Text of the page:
At 4am on Christmas morning, I was awakened by a ringing phone. I lay awake as my husband answered, not needing to hear the other end of the conversation to know that the call was to let us know that my father-in-law had passed away. He had been in poor health for some time, and had taken a turn for the worse less than a week prior. We had moved him into the same hospice where my mother-in-law had passed away nearly a year ago – the same exact room, in fact – only a few days before. The call was by no means unexpected, and yet it was still a shock. As my husband hung up the phone, he quietly murmured, “Dad’s gone,” and we simply held hands in the dark for a few moments, comforting each other without words.
My husband, who had spent the past week rushing back and forth between our home, Pappy’s assisted living facility, and the hospice, making arrangements for private care and transport, packing and unpacking necessary items, dealing with bills and insurance and red tape, having the awkward conversation with Pappy about funeral arrangements, not to mention simply waiting and wondering and worrying, was able to eventually fall back asleep from sheer physical and emotional exhaustion. I lay in bed quietly for a while, and when sleep didn’t come, I slipped out of the bedroom and downstairs to the living room. I turned on the lights on the Christmas tree, the swag over the mantelpiece, and the snow village. I thought about turning on some Christmas music, but instead, I brewed myself a cup of coffee and curled up in an easy chair, warming my hands on the mug, inhaling the fragrant steam, and enjoying the calm serenity of silence in the soft glow of the Christmas lights.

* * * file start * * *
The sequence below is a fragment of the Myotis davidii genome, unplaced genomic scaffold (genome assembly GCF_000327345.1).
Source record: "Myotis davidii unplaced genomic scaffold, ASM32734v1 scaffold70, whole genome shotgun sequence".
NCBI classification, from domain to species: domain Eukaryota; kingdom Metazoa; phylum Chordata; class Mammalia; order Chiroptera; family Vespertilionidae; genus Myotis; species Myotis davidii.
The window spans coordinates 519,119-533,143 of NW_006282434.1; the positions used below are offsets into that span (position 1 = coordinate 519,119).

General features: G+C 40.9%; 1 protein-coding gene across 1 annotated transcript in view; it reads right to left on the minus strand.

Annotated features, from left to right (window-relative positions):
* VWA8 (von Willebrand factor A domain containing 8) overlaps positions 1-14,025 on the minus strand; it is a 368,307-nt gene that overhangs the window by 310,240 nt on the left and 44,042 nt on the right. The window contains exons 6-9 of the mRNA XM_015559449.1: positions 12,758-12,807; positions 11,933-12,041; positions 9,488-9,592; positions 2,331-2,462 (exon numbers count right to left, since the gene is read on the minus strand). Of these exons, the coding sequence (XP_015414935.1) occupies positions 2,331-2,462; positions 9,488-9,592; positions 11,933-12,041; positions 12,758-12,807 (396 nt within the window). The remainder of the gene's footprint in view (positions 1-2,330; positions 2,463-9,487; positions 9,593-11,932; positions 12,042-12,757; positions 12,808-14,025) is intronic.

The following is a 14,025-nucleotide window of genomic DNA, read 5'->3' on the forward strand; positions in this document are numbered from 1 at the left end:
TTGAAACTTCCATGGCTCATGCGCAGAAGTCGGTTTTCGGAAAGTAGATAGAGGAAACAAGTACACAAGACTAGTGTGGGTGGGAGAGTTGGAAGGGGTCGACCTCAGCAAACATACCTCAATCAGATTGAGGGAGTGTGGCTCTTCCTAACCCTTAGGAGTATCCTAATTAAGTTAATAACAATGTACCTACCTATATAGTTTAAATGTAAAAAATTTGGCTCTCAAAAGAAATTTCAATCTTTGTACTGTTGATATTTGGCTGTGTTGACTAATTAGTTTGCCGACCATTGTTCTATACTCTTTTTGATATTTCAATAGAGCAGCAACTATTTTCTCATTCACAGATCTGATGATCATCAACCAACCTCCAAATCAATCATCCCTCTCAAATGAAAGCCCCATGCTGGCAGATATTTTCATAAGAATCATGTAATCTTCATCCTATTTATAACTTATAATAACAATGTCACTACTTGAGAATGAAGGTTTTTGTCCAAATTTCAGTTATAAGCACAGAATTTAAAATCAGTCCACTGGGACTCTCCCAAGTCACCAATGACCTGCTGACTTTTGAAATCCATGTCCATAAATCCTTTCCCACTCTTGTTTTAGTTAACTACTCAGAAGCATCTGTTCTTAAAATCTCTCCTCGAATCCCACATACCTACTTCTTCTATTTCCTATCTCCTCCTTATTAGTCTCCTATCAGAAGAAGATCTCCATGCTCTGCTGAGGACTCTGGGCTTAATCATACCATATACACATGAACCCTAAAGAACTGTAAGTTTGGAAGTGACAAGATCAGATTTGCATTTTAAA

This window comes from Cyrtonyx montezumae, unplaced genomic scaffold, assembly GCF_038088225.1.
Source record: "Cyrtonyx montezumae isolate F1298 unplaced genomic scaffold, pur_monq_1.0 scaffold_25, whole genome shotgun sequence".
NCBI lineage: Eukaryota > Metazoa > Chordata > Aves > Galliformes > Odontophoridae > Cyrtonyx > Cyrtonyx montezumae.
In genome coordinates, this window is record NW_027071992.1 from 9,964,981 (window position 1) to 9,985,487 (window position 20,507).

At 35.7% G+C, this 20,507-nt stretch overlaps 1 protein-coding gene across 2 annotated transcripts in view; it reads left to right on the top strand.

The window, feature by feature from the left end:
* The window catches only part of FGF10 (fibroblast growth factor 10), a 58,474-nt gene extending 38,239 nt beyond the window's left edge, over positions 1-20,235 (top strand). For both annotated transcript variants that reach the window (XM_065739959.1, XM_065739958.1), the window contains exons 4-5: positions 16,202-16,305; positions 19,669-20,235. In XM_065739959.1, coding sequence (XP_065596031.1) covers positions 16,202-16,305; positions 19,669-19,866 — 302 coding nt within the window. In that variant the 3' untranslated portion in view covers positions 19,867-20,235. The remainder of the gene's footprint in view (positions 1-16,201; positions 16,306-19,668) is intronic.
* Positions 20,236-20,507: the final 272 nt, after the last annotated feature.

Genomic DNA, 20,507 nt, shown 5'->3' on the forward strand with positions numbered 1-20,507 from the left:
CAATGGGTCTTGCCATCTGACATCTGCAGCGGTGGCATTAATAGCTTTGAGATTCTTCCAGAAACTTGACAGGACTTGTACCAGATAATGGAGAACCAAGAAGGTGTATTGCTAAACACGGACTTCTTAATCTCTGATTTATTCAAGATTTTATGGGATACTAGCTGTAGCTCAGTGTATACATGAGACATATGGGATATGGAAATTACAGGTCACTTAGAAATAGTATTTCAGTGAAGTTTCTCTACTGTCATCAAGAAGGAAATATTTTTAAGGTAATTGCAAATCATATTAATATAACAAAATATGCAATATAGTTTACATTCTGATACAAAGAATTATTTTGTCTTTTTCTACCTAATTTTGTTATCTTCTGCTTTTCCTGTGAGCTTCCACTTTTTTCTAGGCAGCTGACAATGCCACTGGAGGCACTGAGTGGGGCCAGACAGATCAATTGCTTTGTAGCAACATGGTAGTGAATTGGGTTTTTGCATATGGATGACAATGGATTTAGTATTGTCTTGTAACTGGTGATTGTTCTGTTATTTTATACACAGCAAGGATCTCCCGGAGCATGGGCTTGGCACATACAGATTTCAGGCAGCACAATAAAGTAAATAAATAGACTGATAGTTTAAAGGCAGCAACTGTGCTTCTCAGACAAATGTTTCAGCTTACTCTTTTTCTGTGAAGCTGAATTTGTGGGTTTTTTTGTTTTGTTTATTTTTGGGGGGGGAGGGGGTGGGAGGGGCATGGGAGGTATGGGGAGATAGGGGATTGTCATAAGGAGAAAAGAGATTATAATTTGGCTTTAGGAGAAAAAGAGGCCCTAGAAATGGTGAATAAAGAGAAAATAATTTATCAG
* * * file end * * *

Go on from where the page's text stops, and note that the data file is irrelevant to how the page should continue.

As I sat, I thought about Pappy’s life. He had certainly led an interesting one. Born to Canadian immigrants and raised in a blue-collar suburb of Boston, he obtained a bachelor’s and a master’s degree in music from Boston University. He played trombone in an Army and later a USO band. He met and married a beautiful young lady and raised three children with her. He taught music at the high school and college level, serving as Dean of Boston Conservatory for a decade. He served as president of the Massachusetts Music Educators Association. He played in the pit orchestras of the Shubert and Colonial Theatres, and entertained at Blinstraub’s nightclub, the Totem Pole Ballroom, and the Cape Cod Melody Tent. He directed the Boston Brass Ensemble. He taught at a youth band camp in New Brunswick for many summers, often packing up the family (and the family dog) and bringing them along. He was a Master Mason; a member and president of his college fraternity, Sigma Phi Epsilon; a Eucharistic lay reader at his church; and the proud grandfather to seven youngsters. He had visited Canada, France, Puerto Rico, the Caribbean, and throughout the United States. He had met fascinating people – some famous, some not. And over the course of the past 81 years, he had become quite a fascinating person himself.